Review: Sorry Angel
by Fabien Lemercier
- Christophe Honoré indulges in a film of great richness and scope, intermingling drama and distance, romantic love and physical passion
"I can’t allow myself one final fling, it’s just not possible, I’ve got nothing to offer." It’s as if Christophe Honoré is reading from a long-forgotten letter with his film, Sorry Angel, [+see also:
Q&A: Christophe Honoré
film profile] in competition at the 71st Cannes Film Festival: intimate yet accessible, like a diary unearthed 25 years after the events penned within it have come to pass. This is a portrait of two men, two sides of a coin who come together, converging both sexually and sentimentally: a 35-year-old Parisian writer, quietly ill with AIDS, and a young and charismatic 22-year-old Breton man who is beginning to outgrow his hometown. With this double-sided portrait in hand, the director deftly brings things full-circle, interweaving big themes (desire, love, the passing of time, friendship, death) with light-hearted- and playfulness, literature and music.
This elliptical story, highly controlled in its form by a filmmaker who has more than earned his stripes (this is his 11th full-length film), begins in Paris in 1993. Jacques (Pierre Deladonchamps) waits, not knowing what the future holds for him, or rather he tries to be “a man who still thinks he’s a boy” and is determined to keep loving boys for as long as his virus will allow, because it’s only when he feels love for someone that his kindness flows forth, overpowering the elitist arrogance, sarcastic sense of humour and tendency to keep others at arm’s length that are his usual not-so-endearing characteristics, in the eyes of his faithful journalist friend (and maybe former lover) Mathieu (Denis Podalydès) especially. Jacques takes great pleasure in hitting on guys unannounced, where his masterful way with words works wonders. During a work trip to Rennes, he randomly meets (at the cinema) young Arthur (Vincent Lacoste), a very direct student with a passion for literature who very casually swings between a pseudo love-story with a girl by day and escapades with men in the street by night. There’s a spark between the two of them and their bodies and minds are joined for just one night before they must each go back to their individual lives (primarily consisting of a son of around 10 years old in Jacques’ case - not to mention a dying ex and potential mirror onto his future - and a group of mates and summer camps to run in Arthur’s). But a bond has been forged and it won’t easily be broken…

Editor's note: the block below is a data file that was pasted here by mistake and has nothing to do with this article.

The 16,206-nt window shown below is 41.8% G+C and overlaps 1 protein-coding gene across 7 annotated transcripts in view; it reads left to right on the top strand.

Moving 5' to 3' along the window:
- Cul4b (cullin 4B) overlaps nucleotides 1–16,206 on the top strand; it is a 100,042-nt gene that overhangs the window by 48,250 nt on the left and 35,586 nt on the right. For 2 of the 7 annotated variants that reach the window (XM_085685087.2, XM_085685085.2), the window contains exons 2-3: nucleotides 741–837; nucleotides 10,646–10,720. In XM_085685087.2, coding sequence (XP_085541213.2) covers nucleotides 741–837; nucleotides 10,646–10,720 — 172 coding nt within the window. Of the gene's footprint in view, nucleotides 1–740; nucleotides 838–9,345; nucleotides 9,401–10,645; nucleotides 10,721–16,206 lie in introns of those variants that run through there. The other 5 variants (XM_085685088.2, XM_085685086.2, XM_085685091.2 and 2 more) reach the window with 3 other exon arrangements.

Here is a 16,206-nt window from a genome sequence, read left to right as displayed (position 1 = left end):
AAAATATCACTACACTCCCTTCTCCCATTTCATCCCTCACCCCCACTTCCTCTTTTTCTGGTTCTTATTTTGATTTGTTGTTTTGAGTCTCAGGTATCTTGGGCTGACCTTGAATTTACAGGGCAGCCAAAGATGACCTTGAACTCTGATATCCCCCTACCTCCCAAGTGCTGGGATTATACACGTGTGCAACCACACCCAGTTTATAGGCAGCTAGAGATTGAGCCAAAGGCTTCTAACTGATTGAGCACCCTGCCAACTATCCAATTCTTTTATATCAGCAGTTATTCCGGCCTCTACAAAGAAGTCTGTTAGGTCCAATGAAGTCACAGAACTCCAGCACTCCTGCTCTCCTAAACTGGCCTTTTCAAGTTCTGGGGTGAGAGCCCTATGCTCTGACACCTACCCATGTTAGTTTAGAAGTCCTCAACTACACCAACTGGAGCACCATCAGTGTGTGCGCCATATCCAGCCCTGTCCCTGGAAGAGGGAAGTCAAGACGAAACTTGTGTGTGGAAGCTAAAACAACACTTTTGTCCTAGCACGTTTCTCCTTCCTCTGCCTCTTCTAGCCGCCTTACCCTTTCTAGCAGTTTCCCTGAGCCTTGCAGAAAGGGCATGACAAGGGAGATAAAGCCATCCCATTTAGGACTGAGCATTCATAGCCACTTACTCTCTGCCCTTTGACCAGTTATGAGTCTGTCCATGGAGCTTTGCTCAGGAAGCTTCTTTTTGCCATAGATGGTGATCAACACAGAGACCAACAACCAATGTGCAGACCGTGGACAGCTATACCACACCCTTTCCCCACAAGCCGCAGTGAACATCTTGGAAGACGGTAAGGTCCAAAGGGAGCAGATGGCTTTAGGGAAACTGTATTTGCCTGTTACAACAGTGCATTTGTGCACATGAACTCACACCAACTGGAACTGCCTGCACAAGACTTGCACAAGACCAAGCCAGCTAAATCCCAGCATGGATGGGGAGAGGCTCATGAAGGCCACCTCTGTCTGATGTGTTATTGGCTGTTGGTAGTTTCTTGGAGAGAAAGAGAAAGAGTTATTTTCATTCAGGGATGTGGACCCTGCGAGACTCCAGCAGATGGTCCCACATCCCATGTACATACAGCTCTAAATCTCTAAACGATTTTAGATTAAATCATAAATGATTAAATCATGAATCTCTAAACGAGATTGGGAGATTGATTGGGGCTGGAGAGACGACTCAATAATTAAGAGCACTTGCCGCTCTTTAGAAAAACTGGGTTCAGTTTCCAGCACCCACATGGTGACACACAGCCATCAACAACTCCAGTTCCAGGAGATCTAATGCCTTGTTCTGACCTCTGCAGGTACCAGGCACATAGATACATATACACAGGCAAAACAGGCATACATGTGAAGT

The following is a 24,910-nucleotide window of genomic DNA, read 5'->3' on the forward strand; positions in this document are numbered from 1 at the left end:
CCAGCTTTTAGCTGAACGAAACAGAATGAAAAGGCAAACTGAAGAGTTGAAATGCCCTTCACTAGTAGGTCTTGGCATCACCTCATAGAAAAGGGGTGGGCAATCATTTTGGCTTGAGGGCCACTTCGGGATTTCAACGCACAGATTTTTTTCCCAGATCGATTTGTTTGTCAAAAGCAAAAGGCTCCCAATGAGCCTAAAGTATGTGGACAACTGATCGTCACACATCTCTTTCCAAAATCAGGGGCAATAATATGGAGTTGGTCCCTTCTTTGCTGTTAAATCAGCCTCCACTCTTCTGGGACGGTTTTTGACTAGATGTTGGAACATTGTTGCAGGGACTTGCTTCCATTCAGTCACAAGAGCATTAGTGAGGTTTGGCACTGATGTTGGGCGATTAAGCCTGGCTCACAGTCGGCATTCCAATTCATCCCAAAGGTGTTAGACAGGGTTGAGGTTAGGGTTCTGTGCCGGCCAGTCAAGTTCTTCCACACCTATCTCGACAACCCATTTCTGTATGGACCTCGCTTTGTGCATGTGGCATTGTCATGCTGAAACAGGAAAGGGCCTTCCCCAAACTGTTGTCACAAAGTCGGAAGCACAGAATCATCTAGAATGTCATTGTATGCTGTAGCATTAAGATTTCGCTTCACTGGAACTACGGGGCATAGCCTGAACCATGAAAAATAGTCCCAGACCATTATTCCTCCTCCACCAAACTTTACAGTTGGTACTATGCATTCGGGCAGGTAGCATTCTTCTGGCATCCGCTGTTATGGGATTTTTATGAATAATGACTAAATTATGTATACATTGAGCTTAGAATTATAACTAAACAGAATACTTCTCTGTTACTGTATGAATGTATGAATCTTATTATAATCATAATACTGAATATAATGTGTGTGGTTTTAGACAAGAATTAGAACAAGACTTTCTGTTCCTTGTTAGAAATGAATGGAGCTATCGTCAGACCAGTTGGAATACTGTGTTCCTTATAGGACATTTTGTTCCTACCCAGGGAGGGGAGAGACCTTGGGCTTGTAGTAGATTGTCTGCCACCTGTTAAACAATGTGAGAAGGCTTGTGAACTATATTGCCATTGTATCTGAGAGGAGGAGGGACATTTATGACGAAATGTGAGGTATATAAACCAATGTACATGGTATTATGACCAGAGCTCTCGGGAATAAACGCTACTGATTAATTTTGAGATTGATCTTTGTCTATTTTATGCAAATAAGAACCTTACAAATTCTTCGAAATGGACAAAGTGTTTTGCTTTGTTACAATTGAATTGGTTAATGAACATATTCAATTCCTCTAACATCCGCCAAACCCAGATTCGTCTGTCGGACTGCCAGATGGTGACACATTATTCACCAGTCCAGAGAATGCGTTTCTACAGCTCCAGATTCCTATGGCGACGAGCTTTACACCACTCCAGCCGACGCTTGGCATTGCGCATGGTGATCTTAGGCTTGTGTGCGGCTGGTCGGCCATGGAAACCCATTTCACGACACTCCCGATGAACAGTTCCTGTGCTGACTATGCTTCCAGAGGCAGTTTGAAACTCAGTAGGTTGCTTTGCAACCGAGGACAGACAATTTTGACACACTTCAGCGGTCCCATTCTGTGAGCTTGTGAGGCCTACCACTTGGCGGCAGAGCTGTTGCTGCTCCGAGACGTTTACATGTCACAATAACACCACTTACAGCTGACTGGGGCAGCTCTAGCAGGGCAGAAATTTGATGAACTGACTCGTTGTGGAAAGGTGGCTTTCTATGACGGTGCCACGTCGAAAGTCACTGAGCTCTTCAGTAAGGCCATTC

Sorry Angel follows the one-step-forwards, two-steps-back dance of Jacques who still wants to burn his fingers in the flame of life but is prevented from doing so by an internal sadness of suicidal proportions which he masks using derision. This is a highly accomplished work which handles its subject with sensitivity, without shrinking from the often-harsh realities inherent to the subject. Buoyed by a rich and varied directing approach and with plenty of music - perhaps too much for some - woven into the narration, the film does however suffer from the characters’ habit of distancing themselves from others, either intellectually or through sarcasm, to hide both their distresses and their hopes. A small point which doesn’t detract from the great quality of the film, but which does hold us back from empathising with key characters. It does do justice, however, to the direction the story is given, paying tribute to Truffaut and Koltès to name just two.
(Translated from French)
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